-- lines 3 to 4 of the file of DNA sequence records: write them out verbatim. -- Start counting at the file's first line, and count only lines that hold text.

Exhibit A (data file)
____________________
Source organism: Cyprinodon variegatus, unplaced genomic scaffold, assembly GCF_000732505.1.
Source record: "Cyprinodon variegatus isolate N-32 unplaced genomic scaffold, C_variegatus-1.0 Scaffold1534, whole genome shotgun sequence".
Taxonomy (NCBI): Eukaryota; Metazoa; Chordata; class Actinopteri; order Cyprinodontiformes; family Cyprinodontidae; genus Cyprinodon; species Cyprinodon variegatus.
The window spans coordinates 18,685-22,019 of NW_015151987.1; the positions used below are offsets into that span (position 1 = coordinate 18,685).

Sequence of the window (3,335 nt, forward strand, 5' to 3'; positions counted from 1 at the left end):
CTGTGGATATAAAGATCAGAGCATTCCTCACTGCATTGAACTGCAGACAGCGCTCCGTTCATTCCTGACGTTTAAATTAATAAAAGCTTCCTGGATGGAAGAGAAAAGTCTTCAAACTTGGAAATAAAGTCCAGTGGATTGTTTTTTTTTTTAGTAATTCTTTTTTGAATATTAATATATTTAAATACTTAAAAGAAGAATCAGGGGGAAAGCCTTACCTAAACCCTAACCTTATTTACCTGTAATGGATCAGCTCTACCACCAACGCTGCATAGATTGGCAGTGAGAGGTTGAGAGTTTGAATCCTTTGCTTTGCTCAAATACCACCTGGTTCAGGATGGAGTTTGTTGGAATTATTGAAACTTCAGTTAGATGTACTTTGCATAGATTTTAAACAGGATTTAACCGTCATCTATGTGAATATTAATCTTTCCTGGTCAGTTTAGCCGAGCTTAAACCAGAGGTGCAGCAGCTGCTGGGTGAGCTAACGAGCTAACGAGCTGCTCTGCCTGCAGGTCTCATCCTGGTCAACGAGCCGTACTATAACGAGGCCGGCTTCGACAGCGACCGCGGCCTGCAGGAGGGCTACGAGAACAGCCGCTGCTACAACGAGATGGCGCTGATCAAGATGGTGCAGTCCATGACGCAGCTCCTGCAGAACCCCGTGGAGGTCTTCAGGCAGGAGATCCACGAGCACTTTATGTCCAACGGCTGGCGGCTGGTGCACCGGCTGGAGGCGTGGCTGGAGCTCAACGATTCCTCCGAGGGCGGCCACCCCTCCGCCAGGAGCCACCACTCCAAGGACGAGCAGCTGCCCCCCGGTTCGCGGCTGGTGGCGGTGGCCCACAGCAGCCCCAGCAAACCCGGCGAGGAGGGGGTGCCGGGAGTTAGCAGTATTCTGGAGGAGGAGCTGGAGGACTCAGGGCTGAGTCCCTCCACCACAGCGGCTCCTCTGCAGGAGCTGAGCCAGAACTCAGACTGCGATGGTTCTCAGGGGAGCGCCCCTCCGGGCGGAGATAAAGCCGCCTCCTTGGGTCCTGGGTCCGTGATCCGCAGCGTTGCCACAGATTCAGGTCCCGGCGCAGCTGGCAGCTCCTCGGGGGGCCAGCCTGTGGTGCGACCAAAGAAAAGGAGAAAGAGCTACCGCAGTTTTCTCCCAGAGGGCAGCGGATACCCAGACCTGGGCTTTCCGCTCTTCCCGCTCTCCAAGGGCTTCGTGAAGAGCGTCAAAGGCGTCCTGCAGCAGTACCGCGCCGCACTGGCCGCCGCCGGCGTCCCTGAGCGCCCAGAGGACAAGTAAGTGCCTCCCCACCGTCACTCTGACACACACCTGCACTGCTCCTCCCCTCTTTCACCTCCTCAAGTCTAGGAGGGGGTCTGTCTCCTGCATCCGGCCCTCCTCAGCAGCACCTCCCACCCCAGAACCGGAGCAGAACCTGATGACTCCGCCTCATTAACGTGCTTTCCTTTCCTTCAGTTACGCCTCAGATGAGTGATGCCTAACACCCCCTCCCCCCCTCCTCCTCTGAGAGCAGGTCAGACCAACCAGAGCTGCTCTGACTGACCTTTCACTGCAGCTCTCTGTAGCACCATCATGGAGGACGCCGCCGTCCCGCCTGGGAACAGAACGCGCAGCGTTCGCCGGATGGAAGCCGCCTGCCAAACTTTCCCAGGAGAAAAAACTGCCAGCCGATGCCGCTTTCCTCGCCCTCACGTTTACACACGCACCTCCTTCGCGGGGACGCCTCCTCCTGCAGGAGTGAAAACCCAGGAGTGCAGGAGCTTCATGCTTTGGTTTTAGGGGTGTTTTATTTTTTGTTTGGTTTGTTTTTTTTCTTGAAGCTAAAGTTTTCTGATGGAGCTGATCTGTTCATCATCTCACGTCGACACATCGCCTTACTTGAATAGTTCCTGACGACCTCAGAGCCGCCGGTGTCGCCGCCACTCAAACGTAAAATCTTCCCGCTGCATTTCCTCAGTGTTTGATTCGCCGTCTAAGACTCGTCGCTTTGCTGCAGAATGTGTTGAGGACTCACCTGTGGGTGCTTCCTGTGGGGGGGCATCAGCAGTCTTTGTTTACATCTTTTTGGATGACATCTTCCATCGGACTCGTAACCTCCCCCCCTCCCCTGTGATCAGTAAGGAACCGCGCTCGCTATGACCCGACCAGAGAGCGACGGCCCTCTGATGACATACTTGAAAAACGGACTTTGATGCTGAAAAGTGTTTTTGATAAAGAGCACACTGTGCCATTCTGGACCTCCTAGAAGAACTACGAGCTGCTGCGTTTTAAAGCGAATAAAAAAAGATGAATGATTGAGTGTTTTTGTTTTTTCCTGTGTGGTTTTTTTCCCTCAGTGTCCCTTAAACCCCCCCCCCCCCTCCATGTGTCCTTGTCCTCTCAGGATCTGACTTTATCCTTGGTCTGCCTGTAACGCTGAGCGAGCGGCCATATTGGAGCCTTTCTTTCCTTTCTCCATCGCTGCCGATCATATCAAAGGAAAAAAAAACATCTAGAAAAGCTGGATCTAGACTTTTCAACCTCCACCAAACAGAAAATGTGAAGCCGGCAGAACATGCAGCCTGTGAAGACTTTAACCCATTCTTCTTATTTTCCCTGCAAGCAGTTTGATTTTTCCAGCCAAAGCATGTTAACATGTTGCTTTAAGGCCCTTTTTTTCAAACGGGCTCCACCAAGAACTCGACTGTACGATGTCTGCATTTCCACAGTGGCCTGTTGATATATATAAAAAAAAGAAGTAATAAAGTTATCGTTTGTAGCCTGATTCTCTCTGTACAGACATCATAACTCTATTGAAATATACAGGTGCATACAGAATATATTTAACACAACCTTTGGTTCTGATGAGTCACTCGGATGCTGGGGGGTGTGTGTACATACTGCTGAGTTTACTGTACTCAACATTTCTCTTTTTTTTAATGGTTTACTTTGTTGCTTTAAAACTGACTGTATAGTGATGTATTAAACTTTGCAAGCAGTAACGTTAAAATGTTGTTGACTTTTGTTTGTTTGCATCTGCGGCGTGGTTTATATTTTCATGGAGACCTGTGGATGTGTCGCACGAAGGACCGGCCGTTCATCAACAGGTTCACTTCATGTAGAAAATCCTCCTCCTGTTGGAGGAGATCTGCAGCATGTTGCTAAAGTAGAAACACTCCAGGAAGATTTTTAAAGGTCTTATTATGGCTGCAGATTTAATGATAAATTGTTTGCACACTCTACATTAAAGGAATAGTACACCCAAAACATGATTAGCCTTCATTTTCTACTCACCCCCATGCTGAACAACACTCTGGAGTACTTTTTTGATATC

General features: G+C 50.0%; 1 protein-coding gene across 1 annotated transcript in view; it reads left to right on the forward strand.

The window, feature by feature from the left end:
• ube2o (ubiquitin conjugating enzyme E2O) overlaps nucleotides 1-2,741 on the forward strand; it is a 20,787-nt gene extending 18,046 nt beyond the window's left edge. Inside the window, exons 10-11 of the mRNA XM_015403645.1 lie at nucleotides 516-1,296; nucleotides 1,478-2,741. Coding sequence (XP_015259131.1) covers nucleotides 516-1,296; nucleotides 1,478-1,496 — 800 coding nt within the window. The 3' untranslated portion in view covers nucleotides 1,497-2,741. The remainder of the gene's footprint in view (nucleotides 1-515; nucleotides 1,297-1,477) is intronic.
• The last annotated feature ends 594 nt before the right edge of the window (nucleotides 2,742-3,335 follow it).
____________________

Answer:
Taxonomy (NCBI): Eukaryota; Metazoa; Chordata; class Actinopteri; order Cyprinodontiformes; family Cyprinodontidae; genus Cyprinodon; species Cyprinodon variegatus.
The window spans coordinates 18,685-22,019 of NW_015151987.1; the positions used below are offsets into that span (position 1 = coordinate 18,685).